The strikes and walkouts have been characterised by an almost total absence of communication as to the issues and principles at stake.
No attempt has been made by either side to set out a PR stall capable of winning hearts and minds. The irony is compounded by the fact that Royal Mail's CEO Adam Crozier originally made his name in advertising.
Yet until a recent belated appearance in front of the cameras he seemed happy to play the role of one of many invisible men. Co-starring in the role are Gordon Brown, Peter Mandelson and Alan Johnson: all politicians from whom a weary and cynical public might have expected some communication.
All parties are suffering from repeated postal strikes in a comms vacuum. Fuzzily defined issues of management's desire to modernise the service swirl against a perception of Luddite posties unwilling to change archaic practices. Nothing is clear.
Each side is failing to deliver a PR strategy to stakeholders as woefully as they are failing to deliver letters.
The image of postmen is generally far removed from that of militant front-line industrial agitators. Yet, because no-one really knows what this dreary dispute is about and everyone is being inconvenienced, postmen are being increasingly abused.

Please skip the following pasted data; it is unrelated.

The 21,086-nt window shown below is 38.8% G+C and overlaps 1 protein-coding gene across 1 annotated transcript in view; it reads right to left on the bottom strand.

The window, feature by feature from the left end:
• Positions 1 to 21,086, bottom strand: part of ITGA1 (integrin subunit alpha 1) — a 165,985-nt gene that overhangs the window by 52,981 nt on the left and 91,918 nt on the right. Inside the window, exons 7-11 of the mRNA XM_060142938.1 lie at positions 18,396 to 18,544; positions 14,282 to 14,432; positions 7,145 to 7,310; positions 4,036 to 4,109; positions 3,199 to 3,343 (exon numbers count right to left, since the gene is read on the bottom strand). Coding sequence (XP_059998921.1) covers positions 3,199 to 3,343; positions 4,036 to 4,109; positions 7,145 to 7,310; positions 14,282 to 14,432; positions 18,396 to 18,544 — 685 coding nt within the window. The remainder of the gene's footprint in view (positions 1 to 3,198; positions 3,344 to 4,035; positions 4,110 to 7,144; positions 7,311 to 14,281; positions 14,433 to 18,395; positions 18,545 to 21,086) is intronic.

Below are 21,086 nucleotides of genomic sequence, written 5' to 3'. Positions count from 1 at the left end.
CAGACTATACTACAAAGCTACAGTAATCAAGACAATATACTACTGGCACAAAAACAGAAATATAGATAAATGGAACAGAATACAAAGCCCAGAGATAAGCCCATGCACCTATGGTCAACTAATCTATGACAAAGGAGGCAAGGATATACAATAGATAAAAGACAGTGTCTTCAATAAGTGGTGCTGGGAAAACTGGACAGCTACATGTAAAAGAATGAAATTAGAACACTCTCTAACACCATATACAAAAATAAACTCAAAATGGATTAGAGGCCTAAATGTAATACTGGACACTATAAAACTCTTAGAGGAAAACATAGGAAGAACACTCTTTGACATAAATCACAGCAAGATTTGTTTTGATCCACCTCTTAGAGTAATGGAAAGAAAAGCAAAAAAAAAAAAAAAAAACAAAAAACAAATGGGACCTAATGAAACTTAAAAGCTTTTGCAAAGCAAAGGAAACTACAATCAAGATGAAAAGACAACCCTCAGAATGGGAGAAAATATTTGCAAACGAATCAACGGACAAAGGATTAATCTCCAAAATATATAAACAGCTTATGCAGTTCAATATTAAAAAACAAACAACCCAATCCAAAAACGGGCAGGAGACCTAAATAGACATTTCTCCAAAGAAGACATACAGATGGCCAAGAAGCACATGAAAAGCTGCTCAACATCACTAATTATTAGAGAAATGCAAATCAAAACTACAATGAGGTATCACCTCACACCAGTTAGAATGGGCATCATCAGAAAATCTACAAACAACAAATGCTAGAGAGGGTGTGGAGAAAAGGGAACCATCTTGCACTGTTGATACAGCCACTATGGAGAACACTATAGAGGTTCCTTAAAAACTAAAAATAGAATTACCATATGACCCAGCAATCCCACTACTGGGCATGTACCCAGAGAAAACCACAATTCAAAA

Regard for the unique British institution of the Royal Mail is becoming sullied. Householders and businesses are actively seeking to undermine its status by looking for permanent alternatives, both on and offline, when it comes to future deliveries.
It may of course be that both sides wish to keep their true agendas hidden. If so they are succeeding at least in that.
If not, then someone should remind the ad man and the comms workers that the PR industry is not on strike. It is high time the postman knocked on its door.
- Ian Monk is founder of Ian Monk Associates and a former executive at the Daily Mail and The Sun.